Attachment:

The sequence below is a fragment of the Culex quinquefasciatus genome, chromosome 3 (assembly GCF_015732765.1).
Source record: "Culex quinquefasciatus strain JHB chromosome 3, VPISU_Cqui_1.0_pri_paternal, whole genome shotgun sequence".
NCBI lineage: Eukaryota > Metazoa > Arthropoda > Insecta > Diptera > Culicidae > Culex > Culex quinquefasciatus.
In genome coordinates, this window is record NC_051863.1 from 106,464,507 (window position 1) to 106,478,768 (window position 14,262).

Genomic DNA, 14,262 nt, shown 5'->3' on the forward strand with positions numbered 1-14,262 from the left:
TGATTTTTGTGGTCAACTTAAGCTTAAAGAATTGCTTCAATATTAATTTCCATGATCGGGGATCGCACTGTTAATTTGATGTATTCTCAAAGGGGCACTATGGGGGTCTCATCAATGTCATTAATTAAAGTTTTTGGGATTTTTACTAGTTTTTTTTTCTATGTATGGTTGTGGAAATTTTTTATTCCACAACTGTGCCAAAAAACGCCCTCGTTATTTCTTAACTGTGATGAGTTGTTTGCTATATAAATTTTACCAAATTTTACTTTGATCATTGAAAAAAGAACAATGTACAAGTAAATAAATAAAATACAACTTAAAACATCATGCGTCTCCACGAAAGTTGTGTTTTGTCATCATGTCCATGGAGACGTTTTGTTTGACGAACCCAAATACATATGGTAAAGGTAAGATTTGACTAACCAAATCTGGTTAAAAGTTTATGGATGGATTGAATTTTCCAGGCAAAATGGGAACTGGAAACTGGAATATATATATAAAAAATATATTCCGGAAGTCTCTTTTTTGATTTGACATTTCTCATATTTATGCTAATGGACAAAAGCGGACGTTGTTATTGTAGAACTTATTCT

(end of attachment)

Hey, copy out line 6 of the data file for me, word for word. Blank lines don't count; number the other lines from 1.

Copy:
TGATTTTTGTGGTCAACTTAAGCTTAAAGAATTGCTTCAATATTAATTTCCATGATCGGGGATCGCACTGTTAATTTGATGTATTCTCAAAGGGGCACTATGGGGGTCTCATCAATGTCATTAATTAAAGTTTTTGGGATTTTTACTAGTTTTTTTTTCTATGTATGGTTGTGGAAATTTTTTATTCCACAACTGTGCCAAAAAACGCCCTCGTTATTTCTTAACTGTGATGAGTTGTTTGCTATATAAATTTTACCAAATTTTACTTTGATCATTGAAAAAAGAACAATGTACAAGTAAATAAATAAAATACAACTTAAAACATCATGCGTCTCCACGAAAGTTGTGTTTTGTCATCATGTCCATGGAGACGTTTTGTTTGACGAACCCAAATACATATGGTAAAGGTAAGATTTGACTAACCAAATCTGGTTAAAAGTTTATGGATGGATTGAATTTTCCAGGCAAAATGGGAACTGGAAACTGGAATATATATATAAAAAATATATTCCGGAAGTCTCTTTTTTGATTTGACATTTCTCATATTTATGCTAATGGACAAAAGCGGACGTTGTTATTGTAGAACTTATTCT